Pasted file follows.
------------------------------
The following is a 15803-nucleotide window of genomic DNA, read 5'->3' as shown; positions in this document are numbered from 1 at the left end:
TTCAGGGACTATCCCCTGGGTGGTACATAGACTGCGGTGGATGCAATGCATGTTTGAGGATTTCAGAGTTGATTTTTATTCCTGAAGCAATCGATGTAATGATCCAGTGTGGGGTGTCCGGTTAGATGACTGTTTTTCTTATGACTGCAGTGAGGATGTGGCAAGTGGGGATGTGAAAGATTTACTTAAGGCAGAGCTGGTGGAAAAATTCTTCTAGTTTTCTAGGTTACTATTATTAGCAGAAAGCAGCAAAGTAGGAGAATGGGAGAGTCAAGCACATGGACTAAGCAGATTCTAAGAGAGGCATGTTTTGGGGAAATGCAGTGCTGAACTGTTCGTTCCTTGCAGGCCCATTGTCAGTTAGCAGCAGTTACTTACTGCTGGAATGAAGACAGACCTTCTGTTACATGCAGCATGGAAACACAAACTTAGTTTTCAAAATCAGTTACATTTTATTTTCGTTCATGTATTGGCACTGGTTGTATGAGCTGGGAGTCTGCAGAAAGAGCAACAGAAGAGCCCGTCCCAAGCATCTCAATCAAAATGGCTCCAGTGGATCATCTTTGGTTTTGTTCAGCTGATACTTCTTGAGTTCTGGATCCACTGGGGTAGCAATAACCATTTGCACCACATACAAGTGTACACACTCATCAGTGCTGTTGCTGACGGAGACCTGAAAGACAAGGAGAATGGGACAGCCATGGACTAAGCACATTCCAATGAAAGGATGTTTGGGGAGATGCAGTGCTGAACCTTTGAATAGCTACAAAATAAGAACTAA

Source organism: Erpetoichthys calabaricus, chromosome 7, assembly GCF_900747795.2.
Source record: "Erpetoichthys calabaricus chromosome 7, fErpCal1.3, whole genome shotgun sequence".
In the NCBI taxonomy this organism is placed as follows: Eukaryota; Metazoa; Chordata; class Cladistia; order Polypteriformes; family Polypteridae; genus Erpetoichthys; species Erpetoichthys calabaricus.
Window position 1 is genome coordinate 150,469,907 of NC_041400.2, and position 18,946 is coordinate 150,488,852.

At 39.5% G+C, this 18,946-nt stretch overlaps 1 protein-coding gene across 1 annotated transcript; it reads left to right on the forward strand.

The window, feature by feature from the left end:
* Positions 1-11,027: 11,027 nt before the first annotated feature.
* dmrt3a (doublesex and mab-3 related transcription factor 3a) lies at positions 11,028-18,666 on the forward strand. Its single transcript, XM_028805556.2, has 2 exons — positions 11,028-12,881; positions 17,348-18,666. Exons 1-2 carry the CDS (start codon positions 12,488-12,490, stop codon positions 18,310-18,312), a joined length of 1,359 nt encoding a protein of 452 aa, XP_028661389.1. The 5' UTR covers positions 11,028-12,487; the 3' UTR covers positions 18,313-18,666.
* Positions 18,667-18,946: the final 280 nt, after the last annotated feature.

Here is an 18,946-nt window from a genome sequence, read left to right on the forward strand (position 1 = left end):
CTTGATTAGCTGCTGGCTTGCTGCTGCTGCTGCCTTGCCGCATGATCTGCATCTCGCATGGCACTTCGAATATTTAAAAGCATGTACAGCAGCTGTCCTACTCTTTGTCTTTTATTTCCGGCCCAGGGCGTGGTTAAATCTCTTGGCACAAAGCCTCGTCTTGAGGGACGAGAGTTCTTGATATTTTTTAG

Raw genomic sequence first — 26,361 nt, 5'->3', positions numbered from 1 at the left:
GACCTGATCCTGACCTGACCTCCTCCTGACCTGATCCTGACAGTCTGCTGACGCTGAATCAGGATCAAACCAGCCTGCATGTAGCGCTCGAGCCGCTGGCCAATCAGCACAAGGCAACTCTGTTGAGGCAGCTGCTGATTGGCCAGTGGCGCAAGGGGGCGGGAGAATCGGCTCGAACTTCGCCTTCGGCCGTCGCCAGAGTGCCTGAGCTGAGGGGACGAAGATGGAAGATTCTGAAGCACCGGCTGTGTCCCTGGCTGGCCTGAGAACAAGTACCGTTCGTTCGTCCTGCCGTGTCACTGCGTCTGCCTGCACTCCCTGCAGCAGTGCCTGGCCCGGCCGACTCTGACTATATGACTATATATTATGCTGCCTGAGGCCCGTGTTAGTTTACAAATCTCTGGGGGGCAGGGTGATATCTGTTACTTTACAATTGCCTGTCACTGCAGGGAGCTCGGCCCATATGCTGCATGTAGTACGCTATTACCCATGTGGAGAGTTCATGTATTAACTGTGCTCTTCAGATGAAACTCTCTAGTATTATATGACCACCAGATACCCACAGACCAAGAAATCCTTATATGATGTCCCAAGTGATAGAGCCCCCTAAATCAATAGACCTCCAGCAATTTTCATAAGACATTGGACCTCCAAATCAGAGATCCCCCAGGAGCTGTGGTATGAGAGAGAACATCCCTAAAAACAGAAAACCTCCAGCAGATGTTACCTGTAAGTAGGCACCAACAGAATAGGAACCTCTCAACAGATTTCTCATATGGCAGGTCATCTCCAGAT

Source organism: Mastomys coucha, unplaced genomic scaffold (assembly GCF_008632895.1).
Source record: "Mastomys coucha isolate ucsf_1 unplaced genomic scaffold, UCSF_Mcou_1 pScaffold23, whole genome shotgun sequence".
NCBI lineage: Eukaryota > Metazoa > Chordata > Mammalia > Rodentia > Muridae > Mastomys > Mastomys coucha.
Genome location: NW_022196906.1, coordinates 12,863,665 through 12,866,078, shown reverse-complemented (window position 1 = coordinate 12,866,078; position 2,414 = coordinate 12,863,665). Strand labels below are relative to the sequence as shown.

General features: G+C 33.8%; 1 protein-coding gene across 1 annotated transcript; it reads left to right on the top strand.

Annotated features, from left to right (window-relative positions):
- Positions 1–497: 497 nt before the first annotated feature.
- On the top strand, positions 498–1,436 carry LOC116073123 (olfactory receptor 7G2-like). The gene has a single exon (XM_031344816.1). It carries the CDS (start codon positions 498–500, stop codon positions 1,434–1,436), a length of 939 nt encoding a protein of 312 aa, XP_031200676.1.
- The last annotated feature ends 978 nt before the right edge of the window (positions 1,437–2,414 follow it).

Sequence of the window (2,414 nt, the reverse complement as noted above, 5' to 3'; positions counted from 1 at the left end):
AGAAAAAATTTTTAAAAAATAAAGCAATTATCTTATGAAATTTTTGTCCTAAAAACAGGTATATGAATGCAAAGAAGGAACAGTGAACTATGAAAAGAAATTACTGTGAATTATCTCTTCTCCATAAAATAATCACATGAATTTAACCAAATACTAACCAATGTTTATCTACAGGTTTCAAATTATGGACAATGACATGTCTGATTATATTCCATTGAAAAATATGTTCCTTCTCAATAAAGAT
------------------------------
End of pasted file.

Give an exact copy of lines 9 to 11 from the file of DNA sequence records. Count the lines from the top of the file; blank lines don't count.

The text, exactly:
* Positions 1-11,027: 11,027 nt before the first annotated feature.
* dmrt3a (doublesex and mab-3 related transcription factor 3a) lies at positions 11,028-18,666 on the forward strand. Its single transcript, XM_028805556.2, has 2 exons — positions 11,028-12,881; positions 17,348-18,666. Exons 1-2 carry the CDS (start codon positions 12,488-12,490, stop codon positions 18,310-18,312), a joined length of 1,359 nt encoding a protein of 452 aa, XP_028661389.1. The 5' UTR covers positions 11,028-12,487; the 3' UTR covers positions 18,313-18,666.
* Positions 18,667-18,946: the final 280 nt, after the last annotated feature.